How To: A DIY Pallet Garden For Apartments With Balconies (Photos)

If you are a green thumb in Brickell or somewhere in South Beach, you can rarely get your hands dirty. But if you have a balcony, then you're in luck because you can build a pallet garden.

The pallet garden is simply a wooden pallet from which a garden is made. It fits perfectly on a small balcony. All of the materials are easily found and/or bought with little money. With a little time, tools and some effort, you get a nice morale booster to fight the occasional doldrums of apartment life.

Pallets are found throughout the city: behind shops, grocery stores, alleyways, dumpsters, construction sites, warehouses. Always remember to acquire one legally, but who's really paying attention? Just simply ask for one, chances are the answer will be yes.

Other materials are required if you don't have them, they are:

  • A handsaw ($5 at a hardware store)
  • One big flat-head screwdriver
  • A hammer
  • A measuring tape or ruler
  • Two dozen nails
  • A few rolls of gauze or 4 pairs of pantyhose
  • One bag of potting soil ($5 at Walmart or elsewhere)
  • Some potted herbs (basil, oregano, dill, marjoram, spearmint: ~$30)

The procedure is easy and takes about two to fours to complete. Start by prying off the middle board from the side with three boards grouped in the middle. Flip it over and pry the second, fourth and sixth boards starting from the top. Using a very long and sturdy flat head screwdriver and a hammer helps tremendously.

Pull out the old nails from the boards while trying to salvage them for later use. What you should have after prying off the boards and nails is a pallet with four evenly-space rows, or trays. Four boards, four rows -- coincidence?

Now measure the inside of the trays and use this measurement to mark the boards. The measurements will be slightly different, so use the biggest one and make it the standard board length so they will all fit.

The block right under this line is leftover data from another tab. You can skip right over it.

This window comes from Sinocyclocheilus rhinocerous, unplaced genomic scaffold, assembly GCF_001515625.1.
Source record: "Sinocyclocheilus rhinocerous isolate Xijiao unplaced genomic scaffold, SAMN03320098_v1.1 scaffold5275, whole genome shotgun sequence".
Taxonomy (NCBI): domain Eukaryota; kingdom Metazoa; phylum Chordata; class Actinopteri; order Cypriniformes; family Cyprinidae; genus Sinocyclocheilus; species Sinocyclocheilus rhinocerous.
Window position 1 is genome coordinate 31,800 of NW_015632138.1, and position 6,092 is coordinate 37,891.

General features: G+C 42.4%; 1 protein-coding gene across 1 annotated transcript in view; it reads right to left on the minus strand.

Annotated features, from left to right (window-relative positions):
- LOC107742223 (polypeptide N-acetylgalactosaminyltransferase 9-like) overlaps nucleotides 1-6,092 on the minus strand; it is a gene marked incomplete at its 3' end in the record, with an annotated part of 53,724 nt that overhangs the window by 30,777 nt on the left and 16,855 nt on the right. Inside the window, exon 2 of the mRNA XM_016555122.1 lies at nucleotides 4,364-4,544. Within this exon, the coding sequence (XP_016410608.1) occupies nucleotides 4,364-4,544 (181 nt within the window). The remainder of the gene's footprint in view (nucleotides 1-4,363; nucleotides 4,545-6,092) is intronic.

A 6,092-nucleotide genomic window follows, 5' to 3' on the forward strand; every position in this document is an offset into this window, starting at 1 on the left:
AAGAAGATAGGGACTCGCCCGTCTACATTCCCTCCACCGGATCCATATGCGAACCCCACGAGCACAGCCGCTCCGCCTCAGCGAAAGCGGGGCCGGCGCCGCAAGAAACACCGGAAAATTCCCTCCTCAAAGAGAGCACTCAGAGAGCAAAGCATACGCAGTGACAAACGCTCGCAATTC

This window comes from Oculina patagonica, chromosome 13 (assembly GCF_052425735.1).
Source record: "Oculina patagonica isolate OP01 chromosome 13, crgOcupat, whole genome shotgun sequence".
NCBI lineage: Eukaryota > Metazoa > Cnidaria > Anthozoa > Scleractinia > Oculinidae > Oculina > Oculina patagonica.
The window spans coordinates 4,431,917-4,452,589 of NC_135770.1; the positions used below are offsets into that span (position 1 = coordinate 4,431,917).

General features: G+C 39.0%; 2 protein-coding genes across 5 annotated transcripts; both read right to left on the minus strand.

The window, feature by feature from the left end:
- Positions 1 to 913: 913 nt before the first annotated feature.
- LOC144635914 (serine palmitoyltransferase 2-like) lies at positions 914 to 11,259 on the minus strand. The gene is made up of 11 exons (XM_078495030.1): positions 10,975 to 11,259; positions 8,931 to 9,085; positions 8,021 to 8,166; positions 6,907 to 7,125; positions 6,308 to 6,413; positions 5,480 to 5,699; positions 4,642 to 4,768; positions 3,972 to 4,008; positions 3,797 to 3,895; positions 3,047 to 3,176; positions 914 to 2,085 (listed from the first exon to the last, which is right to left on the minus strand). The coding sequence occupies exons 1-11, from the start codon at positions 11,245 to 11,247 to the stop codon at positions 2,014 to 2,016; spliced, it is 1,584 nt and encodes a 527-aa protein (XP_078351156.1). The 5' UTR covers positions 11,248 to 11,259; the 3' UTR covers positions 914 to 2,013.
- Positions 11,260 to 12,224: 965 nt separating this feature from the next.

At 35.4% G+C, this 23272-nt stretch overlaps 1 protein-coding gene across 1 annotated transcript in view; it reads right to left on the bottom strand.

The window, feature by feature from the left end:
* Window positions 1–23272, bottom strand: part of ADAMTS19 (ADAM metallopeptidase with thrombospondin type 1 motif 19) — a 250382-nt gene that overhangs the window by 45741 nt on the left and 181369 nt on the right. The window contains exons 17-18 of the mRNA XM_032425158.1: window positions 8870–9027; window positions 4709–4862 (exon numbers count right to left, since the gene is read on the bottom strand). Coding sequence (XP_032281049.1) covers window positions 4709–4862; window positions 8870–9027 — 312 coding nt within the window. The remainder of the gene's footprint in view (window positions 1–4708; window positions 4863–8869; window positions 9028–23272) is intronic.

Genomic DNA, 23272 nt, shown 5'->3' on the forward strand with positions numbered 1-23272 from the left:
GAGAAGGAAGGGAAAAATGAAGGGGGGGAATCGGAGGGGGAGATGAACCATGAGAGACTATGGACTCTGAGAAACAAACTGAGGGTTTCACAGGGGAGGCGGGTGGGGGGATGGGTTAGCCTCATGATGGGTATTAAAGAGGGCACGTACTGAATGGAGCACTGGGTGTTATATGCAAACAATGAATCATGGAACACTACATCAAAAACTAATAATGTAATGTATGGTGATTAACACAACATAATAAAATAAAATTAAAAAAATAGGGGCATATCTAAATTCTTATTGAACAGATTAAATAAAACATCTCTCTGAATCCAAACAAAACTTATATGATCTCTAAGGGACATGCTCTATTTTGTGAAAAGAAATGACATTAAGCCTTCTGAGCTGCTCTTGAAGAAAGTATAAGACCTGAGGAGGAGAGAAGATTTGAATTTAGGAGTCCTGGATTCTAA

A handsaw like the one pictured above may appear difficult and inefficient to cut wood, but it is actually like slicing a hot knife through butter. A solid three or less minutes of hard and fast cutting is all it takes for each cut. Two cuts, four boards and roughly 24 minutes of cutting. That is if you prefer the handsaw. Use whatever you wish.

The boards should all be relatively equal length, within one half inch of each other. If one doesn't quite fit, then mix and match. If you need to make it fit, pound it in with a hammer.

By now the metamorphosis is nearly complete. Start lining up nails along the bottom, two for each side is sufficient. Any more and proper drainage could be impeded.

If you don't want to use new nails, then channel the inner DIYer and reuse the old ones. Only a true master should attempt this.

Take an old pair of pantyhose and make one slice down the length of each legging, opening it up and lining the entire inside of each tray with one. Gauze is a cheaper option but it is hard to work with. From here you place a small layer of dirt on the inside.

The last step is to start filling the trays with herbs. Pack more potting soil in the space between the herbs to hold them in place. Pro tip: spearmint is an aggressive plant, dedicate an entire tray for it, or else whatever is growing next to it will be overtaken.

Fill all trays, and now you just finished constructing a DIY pallet garden for your balcony. Pat yourself on the back and bust out the Dom Pérignon. This idea is not new, and there are many ways to modify it. Yet, if any personal doubts about completing the project pervade your mind, just remember that it is extremely easy and quite fun to make.

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